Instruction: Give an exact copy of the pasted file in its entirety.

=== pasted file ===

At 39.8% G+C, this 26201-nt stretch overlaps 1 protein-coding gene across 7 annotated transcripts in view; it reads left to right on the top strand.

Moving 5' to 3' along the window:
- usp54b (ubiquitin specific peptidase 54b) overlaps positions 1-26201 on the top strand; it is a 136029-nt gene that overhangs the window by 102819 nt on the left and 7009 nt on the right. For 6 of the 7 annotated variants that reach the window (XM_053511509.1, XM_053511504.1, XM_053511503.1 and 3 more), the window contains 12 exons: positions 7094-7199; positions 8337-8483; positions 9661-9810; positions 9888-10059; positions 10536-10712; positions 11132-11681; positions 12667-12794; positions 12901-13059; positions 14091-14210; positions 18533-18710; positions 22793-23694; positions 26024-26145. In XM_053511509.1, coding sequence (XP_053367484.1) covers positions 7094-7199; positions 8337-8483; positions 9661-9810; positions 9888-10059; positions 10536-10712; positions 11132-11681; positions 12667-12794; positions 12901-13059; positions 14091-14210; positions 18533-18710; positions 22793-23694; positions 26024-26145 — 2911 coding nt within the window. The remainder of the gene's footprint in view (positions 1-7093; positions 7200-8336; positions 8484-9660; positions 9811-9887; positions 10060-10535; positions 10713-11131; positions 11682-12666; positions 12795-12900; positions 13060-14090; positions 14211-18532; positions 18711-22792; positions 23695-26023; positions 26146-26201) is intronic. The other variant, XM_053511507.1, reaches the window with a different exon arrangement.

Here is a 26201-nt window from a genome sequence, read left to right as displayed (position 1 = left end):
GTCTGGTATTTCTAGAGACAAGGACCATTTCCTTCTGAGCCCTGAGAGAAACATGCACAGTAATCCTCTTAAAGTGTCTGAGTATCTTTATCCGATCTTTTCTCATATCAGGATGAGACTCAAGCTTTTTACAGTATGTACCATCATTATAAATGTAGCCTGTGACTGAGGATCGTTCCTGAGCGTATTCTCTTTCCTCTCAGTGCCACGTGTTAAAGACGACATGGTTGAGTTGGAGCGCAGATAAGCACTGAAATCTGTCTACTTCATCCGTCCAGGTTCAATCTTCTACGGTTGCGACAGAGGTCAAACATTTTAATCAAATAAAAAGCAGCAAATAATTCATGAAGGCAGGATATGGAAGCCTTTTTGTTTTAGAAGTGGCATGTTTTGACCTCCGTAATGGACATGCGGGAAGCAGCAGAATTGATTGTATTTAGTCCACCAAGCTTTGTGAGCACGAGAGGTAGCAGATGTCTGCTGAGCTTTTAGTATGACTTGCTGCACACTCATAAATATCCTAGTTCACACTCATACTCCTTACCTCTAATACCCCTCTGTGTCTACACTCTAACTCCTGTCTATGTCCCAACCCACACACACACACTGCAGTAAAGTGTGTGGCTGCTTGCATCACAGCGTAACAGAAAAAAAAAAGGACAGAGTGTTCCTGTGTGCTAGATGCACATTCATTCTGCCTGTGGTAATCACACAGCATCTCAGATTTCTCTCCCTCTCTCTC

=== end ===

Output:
At 39.8% G+C, this 26201-nt stretch overlaps 1 protein-coding gene across 7 annotated transcripts in view; it reads left to right on the top strand.

Moving 5' to 3' along the window:
- usp54b (ubiquitin specific peptidase 54b) overlaps positions 1-26201 on the top strand; it is a 136029-nt gene that overhangs the window by 102819 nt on the left and 7009 nt on the right. For 6 of the 7 annotated variants that reach the window (XM_053511509.1, XM_053511504.1, XM_053511503.1 and 3 more), the window contains 12 exons: positions 7094-7199; positions 8337-8483; positions 9661-9810; positions 9888-10059; positions 10536-10712; positions 11132-11681; positions 12667-12794; positions 12901-13059; positions 14091-14210; positions 18533-18710; positions 22793-23694; positions 26024-26145. In XM_053511509.1, coding sequence (XP_053367484.1) covers positions 7094-7199; positions 8337-8483; positions 9661-9810; positions 9888-10059; positions 10536-10712; positions 11132-11681; positions 12667-12794; positions 12901-13059; positions 14091-14210; positions 18533-18710; positions 22793-23694; positions 26024-26145 — 2911 coding nt within the window. The remainder of the gene's footprint in view (positions 1-7093; positions 7200-8336; positions 8484-9660; positions 9811-9887; positions 10060-10535; positions 10713-11131; positions 11682-12666; positions 12795-12900; positions 13060-14090; positions 14211-18532; positions 18711-22792; positions 23695-26023; positions 26146-26201) is intronic. The other variant, XM_053511507.1, reaches the window with a different exon arrangement.

Here is a 26201-nt window from a genome sequence, read left to right as displayed (position 1 = left end):
GTCTGGTATTTCTAGAGACAAGGACCATTTCCTTCTGAGCCCTGAGAGAAACATGCACAGTAATCCTCTTAAAGTGTCTGAGTATCTTTATCCGATCTTTTCTCATATCAGGATGAGACTCAAGCTTTTTACAGTATGTACCATCATTATAAATGTAGCCTGTGACTGAGGATCGTTCCTGAGCGTATTCTCTTTCCTCTCAGTGCCACGTGTTAAAGACGACATGGTTGAGTTGGAGCGCAGATAAGCACTGAAATCTGTCTACTTCATCCGTCCAGGTTCAATCTTCTACGGTTGCGACAGAGGTCAAACATTTTAATCAAATAAAAAGCAGCAAATAATTCATGAAGGCAGGATATGGAAGCCTTTTTGTTTTAGAAGTGGCATGTTTTGACCTCCGTAATGGACATGCGGGAAGCAGCAGAATTGATTGTATTTAGTCCACCAAGCTTTGTGAGCACGAGAGGTAGCAGATGTCTGCTGAGCTTTTAGTATGACTTGCTGCACACTCATAAATATCCTAGTTCACACTCATACTCCTTACCTCTAATACCCCTCTGTGTCTACACTCTAACTCCTGTCTATGTCCCAACCCACACACACACACTGCAGTAAAGTGTGTGGCTGCTTGCATCACAGCGTAACAGAAAAAAAAAAGGACAGAGTGTTCCTGTGTGCTAGATGCACATTCATTCTGCCTGTGGTAATCACACAGCATCTCAGATTTCTCTCCCTCTCTCTC